Robinson’s executed great skill in describing her world. Her attention to detail was a fine example of how to bring the reader into your story: “…and never since then had she been so aware of the smell of their hair, their softness, breathiness, abruptness. It filled her with a strange elation, the same pleasure she has felt when any one of them, as a sucking child, had fastened her eyes on her face and reached for her other breasts, her hair, her lips, hungry to touch, eager to be filled for a while and sleep.”

Housekeeping is a fine example of a polished work filled with beautiful descriptions and lyrical prose. The story is simple and shows how good writing can bring the story to life, brilliantly, and let it shine.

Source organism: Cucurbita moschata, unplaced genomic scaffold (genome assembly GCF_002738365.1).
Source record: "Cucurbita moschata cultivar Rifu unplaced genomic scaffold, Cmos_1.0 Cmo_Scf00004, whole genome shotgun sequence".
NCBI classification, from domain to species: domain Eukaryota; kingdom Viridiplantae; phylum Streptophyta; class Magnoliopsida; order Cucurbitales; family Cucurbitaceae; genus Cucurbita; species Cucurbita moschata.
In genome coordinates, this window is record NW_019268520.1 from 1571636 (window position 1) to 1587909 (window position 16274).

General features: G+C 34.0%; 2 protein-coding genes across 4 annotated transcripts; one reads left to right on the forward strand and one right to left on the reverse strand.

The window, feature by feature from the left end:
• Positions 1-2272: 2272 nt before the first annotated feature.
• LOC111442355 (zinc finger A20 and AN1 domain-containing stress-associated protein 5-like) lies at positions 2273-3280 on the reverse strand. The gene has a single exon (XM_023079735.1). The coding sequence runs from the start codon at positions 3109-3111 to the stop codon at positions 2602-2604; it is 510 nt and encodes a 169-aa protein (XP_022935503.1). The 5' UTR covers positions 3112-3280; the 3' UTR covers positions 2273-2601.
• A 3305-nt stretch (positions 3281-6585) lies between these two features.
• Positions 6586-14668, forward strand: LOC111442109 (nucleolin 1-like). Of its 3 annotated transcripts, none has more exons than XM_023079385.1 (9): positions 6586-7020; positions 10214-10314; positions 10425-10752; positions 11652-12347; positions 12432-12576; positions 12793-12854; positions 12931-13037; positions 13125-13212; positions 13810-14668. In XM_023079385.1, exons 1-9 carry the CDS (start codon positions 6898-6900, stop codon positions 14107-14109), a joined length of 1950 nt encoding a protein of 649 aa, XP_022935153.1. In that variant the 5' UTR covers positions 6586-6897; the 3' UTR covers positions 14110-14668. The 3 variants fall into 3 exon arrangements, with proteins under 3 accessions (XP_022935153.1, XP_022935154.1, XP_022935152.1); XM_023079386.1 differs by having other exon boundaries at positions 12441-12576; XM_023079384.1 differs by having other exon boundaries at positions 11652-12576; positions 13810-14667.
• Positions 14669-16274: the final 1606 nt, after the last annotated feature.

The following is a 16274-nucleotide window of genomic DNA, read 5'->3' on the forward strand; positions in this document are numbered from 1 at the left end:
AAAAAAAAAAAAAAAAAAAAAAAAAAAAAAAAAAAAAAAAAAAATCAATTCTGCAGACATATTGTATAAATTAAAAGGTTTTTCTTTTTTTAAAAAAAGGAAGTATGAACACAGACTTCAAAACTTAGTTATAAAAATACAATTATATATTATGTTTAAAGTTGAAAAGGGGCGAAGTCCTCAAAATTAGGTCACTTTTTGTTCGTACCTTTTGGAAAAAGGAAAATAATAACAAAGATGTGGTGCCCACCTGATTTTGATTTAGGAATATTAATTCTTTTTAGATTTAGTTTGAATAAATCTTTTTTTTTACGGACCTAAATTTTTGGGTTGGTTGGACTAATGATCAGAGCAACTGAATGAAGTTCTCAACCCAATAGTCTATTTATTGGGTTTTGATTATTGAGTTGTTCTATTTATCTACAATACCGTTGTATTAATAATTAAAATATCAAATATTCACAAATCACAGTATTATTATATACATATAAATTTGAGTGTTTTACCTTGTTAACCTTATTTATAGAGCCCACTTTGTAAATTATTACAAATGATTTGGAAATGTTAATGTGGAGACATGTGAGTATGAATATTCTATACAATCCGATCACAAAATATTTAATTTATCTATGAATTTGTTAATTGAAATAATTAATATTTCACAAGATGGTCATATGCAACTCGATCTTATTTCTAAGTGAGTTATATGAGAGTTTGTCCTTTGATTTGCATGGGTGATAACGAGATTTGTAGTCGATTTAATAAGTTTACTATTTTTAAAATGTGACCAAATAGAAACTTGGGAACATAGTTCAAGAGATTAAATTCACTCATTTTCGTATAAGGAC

Normally, I prefer coming into a new book cold, not knowing the particulars of the author or reviews (I also don’t like movie previews). However, I did hear a few things from a publishing insider before reading Paul Harding’s Tinkers. After many rejections, the book was published by Bellevue Literary Press, an imprint of the NYU School of Medicine. Word of mouth built through independent book sellers and the book just won the Pulitzer. Why mention this? Because we often write with an eye on the audience. Tinkers doesn’t. Of course a prominent literary mentor helps (see below). The best thing an author can do is to write and worry about the rest after the book is done. The other piece of information that perhaps made me a bit more tolerant of the structure was hearing that Harding sat down with the entire manuscript (not long at 191 small pages), cut it up and pieced it back together. When faced with some structural changes in the novel I recently completed, I sat down on the floor with the physical manuscript and moved things around, not to the degree Harding did (not appropriate for this book), but it was very helpful to work with the actual rather than virtual pages. In Tinkers, there is a certain patchwork quality that reinforces the jumble of memories that come to a man as he dies and I found it interesting to consider both of those processes as I read the book. There is not always such a clear opportunity for narrative and theme to mirror each other, but when there is as in this case, it’s an effective tool.